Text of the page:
The implementation of the new “sex encounter” laws

Although most English club owners {the new laws don’t apply in Scotland} seem to be blissfully unaware {or at least are showing no interest in} the situation, there are well publicised major changes of the legal framework regarding striptease/lap dancing venues taking place. The new laws have passed the various readings in parliament , had the sham consultation period and are currently planned to come into force on April 6th 2010. The laws will affect any premises in England and Wales where striptease occurs more than 12 times a year.Although organisations like the Lap Dance Association{though not the 70% of UK clubs who have done nothing}, Equity, GMU etc have lobbied against the new laws these are now passed and it seems highly unlikely to me that once implemented any future government will repeal the act.
If the April 6th date is met {this is by no means certain see below} there will follow a further consultation period of up to 12 weeks while the councils decide whether they want to implement the new laws in their area {70% never bothered to reply to the government’s initial consultation on the subject suggesting it’s not a high priority to many} or not. If the council is intent on going ahead it must then contact the clubs {plus any new applicants that emerge} concerned who will then have 6 months to reapply for a license under the new format. The council can turn down a license under the new law for several additional reasons {eg it has set a quota of clubs for the town meaning some will have to close, vocal local opposition, unsuitable area etc} which it cannot use under the current system. After a further 6 months under the transitional arrangements then the club if it fails to get a new license could then be forced to close, there are no “grandfather rights” in the new law. In theory then if the April 6th date stands then the first clubs will be shut by this law {and it has been introduced by people like Harriet Harman specifically to close clubs}in the summer of 2011.The April 6th date currently looks dubious both because the procedures that need to be followed look likely to overrun and also because a general election is looming. If the 6th April date is not met the next date will be 1st October 2010 which would add 6 months onto the whole process. If the Conservatives win the election they are also committed to something very similar though it could be as part of a wider look at alcohol licensing generally which would slow the process down somewhat.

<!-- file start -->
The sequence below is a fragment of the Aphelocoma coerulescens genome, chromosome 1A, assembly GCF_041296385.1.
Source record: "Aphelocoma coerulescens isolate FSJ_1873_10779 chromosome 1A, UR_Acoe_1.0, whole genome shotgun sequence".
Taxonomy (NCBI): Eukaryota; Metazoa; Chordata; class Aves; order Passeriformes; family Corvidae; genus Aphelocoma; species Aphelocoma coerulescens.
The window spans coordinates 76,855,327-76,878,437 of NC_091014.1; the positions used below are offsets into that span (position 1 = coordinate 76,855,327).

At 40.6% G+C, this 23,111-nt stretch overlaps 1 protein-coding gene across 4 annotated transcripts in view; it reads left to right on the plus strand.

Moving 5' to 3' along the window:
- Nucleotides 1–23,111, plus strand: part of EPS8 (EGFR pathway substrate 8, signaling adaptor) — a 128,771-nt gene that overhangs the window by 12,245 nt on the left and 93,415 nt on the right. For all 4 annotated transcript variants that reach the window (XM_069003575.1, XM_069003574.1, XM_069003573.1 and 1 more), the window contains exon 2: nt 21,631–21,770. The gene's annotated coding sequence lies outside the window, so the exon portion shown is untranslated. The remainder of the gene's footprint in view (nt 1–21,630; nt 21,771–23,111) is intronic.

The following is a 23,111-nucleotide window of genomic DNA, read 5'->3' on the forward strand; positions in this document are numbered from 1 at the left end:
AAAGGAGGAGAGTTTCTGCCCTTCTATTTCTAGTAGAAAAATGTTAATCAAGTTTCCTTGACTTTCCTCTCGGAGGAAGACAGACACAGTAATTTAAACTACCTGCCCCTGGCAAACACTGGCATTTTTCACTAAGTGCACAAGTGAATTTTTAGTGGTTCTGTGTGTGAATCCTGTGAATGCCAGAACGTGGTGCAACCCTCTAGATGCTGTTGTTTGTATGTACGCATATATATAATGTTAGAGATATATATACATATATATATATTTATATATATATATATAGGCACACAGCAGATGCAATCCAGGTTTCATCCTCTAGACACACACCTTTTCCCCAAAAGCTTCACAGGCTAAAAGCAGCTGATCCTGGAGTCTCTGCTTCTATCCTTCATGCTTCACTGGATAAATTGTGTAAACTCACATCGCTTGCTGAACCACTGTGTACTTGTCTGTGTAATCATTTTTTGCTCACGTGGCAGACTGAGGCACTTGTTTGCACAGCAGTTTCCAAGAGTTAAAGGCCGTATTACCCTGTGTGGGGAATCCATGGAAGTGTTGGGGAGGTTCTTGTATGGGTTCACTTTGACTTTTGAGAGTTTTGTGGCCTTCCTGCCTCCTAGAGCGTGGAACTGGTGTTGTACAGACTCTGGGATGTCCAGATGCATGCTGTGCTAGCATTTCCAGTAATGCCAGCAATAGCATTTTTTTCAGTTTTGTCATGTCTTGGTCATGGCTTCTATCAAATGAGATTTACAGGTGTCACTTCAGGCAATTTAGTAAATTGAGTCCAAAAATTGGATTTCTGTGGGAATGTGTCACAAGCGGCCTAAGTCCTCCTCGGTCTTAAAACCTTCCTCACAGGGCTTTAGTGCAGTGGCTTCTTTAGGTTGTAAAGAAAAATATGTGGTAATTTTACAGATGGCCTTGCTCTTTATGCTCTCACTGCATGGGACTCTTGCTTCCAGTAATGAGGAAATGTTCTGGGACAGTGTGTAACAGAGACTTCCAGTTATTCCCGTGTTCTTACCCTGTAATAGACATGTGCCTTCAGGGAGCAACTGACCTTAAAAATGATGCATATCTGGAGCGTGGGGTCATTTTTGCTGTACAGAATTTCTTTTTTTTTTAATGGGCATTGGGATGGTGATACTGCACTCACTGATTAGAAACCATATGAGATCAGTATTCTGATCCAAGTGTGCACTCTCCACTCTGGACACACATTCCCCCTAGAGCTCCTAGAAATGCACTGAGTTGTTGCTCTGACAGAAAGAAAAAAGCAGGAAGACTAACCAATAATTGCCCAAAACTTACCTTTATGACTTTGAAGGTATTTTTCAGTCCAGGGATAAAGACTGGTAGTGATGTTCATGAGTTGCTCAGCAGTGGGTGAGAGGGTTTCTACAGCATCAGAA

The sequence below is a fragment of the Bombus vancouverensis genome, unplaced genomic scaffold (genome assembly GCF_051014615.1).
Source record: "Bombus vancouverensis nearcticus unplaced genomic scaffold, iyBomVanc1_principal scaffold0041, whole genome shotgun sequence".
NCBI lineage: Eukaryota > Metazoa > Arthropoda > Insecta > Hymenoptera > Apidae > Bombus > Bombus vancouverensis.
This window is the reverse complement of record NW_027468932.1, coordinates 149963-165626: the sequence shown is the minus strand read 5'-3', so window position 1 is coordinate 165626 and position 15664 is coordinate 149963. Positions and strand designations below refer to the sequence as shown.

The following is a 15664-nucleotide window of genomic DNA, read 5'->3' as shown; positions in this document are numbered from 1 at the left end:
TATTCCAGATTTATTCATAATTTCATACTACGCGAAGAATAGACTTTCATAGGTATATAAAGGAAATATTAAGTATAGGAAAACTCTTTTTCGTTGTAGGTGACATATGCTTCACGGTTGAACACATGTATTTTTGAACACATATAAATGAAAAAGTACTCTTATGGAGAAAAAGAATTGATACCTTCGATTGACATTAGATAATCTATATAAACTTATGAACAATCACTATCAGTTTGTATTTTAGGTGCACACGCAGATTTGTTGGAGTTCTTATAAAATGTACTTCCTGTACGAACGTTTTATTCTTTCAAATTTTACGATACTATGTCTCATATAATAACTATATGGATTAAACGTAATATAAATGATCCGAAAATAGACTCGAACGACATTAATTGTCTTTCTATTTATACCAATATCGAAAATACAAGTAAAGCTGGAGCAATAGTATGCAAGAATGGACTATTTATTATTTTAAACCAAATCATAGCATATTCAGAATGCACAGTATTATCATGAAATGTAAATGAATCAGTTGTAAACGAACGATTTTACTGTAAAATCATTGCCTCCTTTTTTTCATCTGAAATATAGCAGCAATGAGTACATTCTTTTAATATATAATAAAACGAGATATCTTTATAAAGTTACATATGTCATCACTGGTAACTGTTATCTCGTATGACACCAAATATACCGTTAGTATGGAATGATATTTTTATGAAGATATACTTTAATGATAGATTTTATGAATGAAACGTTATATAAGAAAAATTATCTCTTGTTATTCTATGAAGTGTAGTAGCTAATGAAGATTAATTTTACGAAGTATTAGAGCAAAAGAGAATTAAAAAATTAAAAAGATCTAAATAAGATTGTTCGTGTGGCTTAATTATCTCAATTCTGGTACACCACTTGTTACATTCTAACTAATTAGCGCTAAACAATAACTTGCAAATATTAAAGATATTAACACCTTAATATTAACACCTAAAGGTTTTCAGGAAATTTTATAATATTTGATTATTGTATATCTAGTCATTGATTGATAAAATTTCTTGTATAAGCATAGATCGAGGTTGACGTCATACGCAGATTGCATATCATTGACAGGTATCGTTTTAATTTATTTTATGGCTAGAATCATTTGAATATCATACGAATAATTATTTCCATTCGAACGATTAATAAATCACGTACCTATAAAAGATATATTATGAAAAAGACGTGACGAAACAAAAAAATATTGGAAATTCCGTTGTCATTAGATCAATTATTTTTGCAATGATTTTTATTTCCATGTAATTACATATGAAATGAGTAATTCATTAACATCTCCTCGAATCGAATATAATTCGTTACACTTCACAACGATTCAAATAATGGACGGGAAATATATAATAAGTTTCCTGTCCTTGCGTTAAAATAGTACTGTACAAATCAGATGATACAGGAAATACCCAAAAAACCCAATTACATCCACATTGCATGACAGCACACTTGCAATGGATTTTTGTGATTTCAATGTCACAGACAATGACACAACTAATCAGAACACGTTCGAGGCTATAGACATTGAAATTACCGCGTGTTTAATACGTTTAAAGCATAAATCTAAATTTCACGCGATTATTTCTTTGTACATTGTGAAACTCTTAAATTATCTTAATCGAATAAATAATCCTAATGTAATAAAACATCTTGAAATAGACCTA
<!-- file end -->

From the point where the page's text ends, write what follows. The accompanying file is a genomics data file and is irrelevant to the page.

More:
If clubs are to survive in this new, more difficult environment it’s vital that they approach the new law in the right manner consistent with the overall EU based legal business framework that operates in the UK. This includes both things like the Human Rights Act and restrictions as to what councils can charge for licenses. The Lap Dancing Association has taken expensive legal opinion on this subject and is in the process of developing an effective application strategy supported by a pack of information including legal opinion, suggested formats for responses, factual information to counter the nonsense produced by the likes of Object, an industry code of practise etc. This will be available to all members of the LDA in advance of the law actually coming into force and if anybody really wants to stay in business after mid 2011 I would strongly suggest that they make use of it.An individual club will be able to appeal a removal of it’s license in the courts as it can now but the new legislation gives councils many more grounds to refuse a license and the individual appeal process will end up becoming more complex, lengthy, and expensive. It is in the interest of all clubs that a well thought out and united response is made when the new laws arrive.

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Author: Saxon is covering the European Striptease industry with monthly updates on or famous London Gossip, Interviews with industry people, articles and news from the world of striptease. We also offer a Striptalk forum, Industry Directory with Stripclubs and Agents and a Job board for the Striptease industry in Europe.